News Column

Obama, Romney Spar Over Economic Issues, Military Cuts

Oct. 23, 2012
President Obama and Mitt Romney. Composite image.
President Obama and Mitt Romney. Composite image.

U.S. President Barack Obama and his Republican rival Mitt Romney on Monday clashed over economic policies in their third and final face-to-face presidential debate.

Romney attacked Obama's economic records, saying the U.S. economy was not getting stronger under Obama's watch and Obama has not balanced the budget of the federal government in nearly four years in office.

"We need a strong economy," said Romney, adding that the mounting debt is the "biggest national security threat" for the nation.

"We have to strengthen our economy here at home. You can't have 23 million people struggling to get a job," Romney charged.

Obama defended his economic records, saying the administration was endeavoring to bring manufacturing jobs back to the United States and to cut the nation's deficit in a balanced way.

The world's largest economy should ensure key investments on education and other areas that were important to U.S. long-term competitiveness, Obama stressed.

The United States should make efforts to develop its own economy, its own energy sectors and its own education system, Obama added.

Obama, Romney Clash on Military Cuts

Romney attacked the president on the spending cuts already adopted by the Pentagon as well as the coming automatic cuts, saying the cuts are making the country's future "less certain and less secure."

Romney declared if he were to become president, he would make sure the Navy gets more ships, and the Air Force would have more resources to update its aging fleet of war planes.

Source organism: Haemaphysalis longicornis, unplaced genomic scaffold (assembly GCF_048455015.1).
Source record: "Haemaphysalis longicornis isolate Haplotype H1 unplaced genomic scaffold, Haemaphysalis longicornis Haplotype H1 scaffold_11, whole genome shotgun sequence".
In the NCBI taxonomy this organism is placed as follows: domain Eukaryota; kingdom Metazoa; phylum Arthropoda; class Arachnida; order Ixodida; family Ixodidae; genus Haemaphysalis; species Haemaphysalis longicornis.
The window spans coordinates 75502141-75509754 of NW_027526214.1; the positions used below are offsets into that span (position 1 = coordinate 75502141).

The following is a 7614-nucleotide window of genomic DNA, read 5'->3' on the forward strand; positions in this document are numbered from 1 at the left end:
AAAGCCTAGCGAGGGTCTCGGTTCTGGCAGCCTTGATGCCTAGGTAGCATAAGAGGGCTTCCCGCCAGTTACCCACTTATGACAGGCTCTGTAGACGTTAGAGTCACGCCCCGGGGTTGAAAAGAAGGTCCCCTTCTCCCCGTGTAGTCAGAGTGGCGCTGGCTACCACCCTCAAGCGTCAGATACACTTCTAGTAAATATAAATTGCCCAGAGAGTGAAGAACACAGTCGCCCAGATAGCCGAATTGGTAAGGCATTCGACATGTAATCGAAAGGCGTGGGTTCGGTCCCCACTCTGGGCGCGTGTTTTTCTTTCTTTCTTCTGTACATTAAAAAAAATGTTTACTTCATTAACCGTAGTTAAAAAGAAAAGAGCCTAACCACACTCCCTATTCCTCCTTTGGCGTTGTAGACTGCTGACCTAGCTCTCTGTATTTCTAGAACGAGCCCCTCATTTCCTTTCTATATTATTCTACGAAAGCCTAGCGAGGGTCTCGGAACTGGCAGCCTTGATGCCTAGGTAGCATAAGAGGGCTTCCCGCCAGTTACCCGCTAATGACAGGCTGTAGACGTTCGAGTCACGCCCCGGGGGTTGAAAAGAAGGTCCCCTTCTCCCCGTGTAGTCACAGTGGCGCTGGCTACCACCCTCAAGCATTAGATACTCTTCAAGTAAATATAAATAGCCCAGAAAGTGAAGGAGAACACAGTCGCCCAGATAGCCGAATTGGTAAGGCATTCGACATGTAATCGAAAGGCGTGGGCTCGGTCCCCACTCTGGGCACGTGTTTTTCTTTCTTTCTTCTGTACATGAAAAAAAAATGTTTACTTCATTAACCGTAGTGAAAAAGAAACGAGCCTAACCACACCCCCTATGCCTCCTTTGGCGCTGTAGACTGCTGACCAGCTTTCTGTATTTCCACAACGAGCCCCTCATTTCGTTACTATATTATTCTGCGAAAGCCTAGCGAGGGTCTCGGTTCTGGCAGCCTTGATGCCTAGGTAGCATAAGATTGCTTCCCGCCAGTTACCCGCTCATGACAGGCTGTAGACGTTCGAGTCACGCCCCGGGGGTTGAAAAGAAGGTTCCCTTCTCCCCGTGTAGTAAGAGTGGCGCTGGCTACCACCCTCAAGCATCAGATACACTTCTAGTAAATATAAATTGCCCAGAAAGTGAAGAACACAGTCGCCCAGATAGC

Obama, however, maintained the cuts were made with a strategy in mind, and would not threaten the capability of the military. He scolded Romney for wanting to spend 2 trillion dollars on military that the military didn't ask for in the first place.

Obama further derided Romney by saying his proposal of building more ships for the Navy was an outdated strategy, as the nature of warfare has changed, and more capable equipment such as aircraft carriers have replaced battleships.

The cuts the two candidates talked about referred to about 487 billion dollars of military budget cuts over next 10 years. According to the Budget Control Act of last year, if Congress fails to identify where to cut 1 trillion dollars of spending this year, automatic cuts called sequestration totaling 600 billion to security will kick in next year, with the Pentagon bearing about 500 billion, triggering across-the-board cut in defense spending over the next decade.

(c) 2012 Xinhua News Agency - CEIS. Provided by ProQuest LLC. All rights Reserved.



Source: Copyright Xinhua News Agency - CEIS 2012


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